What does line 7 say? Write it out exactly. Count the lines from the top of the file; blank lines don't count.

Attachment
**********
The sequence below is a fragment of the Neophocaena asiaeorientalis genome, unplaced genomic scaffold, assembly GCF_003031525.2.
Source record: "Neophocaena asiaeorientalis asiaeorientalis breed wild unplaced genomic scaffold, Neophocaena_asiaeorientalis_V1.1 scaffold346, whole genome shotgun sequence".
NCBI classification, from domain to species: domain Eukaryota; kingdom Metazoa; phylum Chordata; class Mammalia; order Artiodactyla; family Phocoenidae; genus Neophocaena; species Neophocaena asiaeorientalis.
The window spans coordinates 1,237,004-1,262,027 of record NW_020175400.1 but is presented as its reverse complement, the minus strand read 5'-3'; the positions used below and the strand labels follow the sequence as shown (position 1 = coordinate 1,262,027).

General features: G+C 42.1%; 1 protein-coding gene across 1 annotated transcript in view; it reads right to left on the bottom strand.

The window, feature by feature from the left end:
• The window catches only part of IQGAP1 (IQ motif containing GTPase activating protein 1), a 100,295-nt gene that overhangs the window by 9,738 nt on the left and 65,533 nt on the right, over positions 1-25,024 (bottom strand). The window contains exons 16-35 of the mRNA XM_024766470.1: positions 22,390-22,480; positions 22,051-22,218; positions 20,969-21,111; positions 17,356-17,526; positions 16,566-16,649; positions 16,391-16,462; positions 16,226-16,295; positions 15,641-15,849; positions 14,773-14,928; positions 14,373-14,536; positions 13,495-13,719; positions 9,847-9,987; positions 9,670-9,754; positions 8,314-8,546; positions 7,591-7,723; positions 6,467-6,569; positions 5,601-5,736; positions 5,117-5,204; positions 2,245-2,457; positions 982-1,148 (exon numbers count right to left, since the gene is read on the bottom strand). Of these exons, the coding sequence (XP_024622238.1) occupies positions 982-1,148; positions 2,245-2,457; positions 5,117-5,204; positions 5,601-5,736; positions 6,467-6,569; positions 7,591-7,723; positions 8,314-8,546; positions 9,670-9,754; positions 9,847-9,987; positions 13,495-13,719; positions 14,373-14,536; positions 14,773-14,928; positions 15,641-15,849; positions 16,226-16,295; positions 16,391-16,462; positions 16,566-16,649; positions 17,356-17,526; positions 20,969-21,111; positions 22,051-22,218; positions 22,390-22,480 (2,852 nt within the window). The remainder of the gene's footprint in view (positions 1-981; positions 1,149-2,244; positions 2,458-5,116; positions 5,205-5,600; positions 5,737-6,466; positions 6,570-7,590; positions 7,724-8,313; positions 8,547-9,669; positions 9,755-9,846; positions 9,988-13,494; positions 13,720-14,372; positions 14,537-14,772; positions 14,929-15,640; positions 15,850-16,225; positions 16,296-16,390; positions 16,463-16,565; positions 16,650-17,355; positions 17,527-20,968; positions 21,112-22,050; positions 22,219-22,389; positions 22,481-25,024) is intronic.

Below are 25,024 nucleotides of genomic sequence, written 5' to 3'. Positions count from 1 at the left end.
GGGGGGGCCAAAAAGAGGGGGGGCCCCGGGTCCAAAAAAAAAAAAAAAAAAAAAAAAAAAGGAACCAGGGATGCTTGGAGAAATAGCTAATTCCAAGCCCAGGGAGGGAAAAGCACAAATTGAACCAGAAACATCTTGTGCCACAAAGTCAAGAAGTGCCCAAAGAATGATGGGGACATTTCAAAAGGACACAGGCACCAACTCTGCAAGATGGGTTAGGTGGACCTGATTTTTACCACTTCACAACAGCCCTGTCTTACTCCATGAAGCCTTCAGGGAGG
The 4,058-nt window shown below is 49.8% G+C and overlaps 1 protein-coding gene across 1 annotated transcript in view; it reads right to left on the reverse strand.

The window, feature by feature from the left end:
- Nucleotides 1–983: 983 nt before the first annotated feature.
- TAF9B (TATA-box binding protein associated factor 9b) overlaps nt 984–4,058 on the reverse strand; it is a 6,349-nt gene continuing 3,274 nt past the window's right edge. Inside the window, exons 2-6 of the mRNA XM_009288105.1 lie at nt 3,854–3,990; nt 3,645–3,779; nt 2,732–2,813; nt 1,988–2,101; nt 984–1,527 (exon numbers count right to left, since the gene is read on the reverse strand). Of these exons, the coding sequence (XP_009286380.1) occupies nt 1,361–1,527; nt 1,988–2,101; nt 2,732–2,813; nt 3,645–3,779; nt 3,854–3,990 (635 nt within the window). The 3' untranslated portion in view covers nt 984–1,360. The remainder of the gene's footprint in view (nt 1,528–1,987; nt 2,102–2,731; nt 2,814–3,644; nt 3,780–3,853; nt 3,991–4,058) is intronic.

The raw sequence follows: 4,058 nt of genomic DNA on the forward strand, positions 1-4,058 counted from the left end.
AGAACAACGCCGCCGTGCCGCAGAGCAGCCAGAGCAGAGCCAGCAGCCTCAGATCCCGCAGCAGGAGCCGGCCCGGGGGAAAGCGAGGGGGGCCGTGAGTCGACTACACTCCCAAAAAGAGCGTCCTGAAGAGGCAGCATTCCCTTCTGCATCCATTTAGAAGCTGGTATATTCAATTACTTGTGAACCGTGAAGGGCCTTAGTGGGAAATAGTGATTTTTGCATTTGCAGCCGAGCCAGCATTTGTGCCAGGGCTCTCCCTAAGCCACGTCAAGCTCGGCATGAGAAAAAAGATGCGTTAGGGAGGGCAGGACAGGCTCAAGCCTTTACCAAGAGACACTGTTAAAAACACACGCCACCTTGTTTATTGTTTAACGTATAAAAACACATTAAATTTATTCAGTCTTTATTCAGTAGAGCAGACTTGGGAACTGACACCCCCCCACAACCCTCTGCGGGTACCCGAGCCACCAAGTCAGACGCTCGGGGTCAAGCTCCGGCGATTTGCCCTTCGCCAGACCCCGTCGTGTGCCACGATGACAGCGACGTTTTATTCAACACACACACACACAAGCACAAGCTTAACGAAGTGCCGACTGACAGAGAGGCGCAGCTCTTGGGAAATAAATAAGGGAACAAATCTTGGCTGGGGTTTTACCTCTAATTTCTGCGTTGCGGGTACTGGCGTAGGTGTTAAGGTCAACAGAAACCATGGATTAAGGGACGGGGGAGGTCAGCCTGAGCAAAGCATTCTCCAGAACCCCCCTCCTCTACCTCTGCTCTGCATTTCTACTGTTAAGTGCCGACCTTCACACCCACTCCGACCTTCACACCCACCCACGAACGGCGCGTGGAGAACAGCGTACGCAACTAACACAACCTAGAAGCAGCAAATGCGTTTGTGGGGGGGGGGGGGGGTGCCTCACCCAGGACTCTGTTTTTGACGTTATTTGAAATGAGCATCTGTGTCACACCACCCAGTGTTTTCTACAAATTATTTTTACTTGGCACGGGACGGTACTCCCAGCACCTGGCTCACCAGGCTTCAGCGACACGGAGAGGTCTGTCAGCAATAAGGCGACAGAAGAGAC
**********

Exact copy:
• The window catches only part of IQGAP1 (IQ motif containing GTPase activating protein 1), a 100,295-nt gene that overhangs the window by 9,738 nt on the left and 65,533 nt on the right, over positions 1-25,024 (bottom strand). The window contains exons 16-35 of the mRNA XM_024766470.1: positions 22,390-22,480; positions 22,051-22,218; positions 20,969-21,111; positions 17,356-17,526; positions 16,566-16,649; positions 16,391-16,462; positions 16,226-16,295; positions 15,641-15,849; positions 14,773-14,928; positions 14,373-14,536; positions 13,495-13,719; positions 9,847-9,987; positions 9,670-9,754; positions 8,314-8,546; positions 7,591-7,723; positions 6,467-6,569; positions 5,601-5,736; positions 5,117-5,204; positions 2,245-2,457; positions 982-1,148 (exon numbers count right to left, since the gene is read on the bottom strand). Of these exons, the coding sequence (XP_024622238.1) occupies positions 982-1,148; positions 2,245-2,457; positions 5,117-5,204; positions 5,601-5,736; positions 6,467-6,569; positions 7,591-7,723; positions 8,314-8,546; positions 9,670-9,754; positions 9,847-9,987; positions 13,495-13,719; positions 14,373-14,536; positions 14,773-14,928; positions 15,641-15,849; positions 16,226-16,295; positions 16,391-16,462; positions 16,566-16,649; positions 17,356-17,526; positions 20,969-21,111; positions 22,051-22,218; positions 22,390-22,480 (2,852 nt within the window). The remainder of the gene's footprint in view (positions 1-981; positions 1,149-2,244; positions 2,458-5,116; positions 5,205-5,600; positions 5,737-6,466; positions 6,570-7,590; positions 7,724-8,313; positions 8,547-9,669; positions 9,755-9,846; positions 9,988-13,494; positions 13,720-14,372; positions 14,537-14,772; positions 14,929-15,640; positions 15,850-16,225; positions 16,296-16,390; positions 16,463-16,565; positions 16,650-17,355; positions 17,527-20,968; positions 21,112-22,050; positions 22,219-22,389; positions 22,481-25,024) is intronic.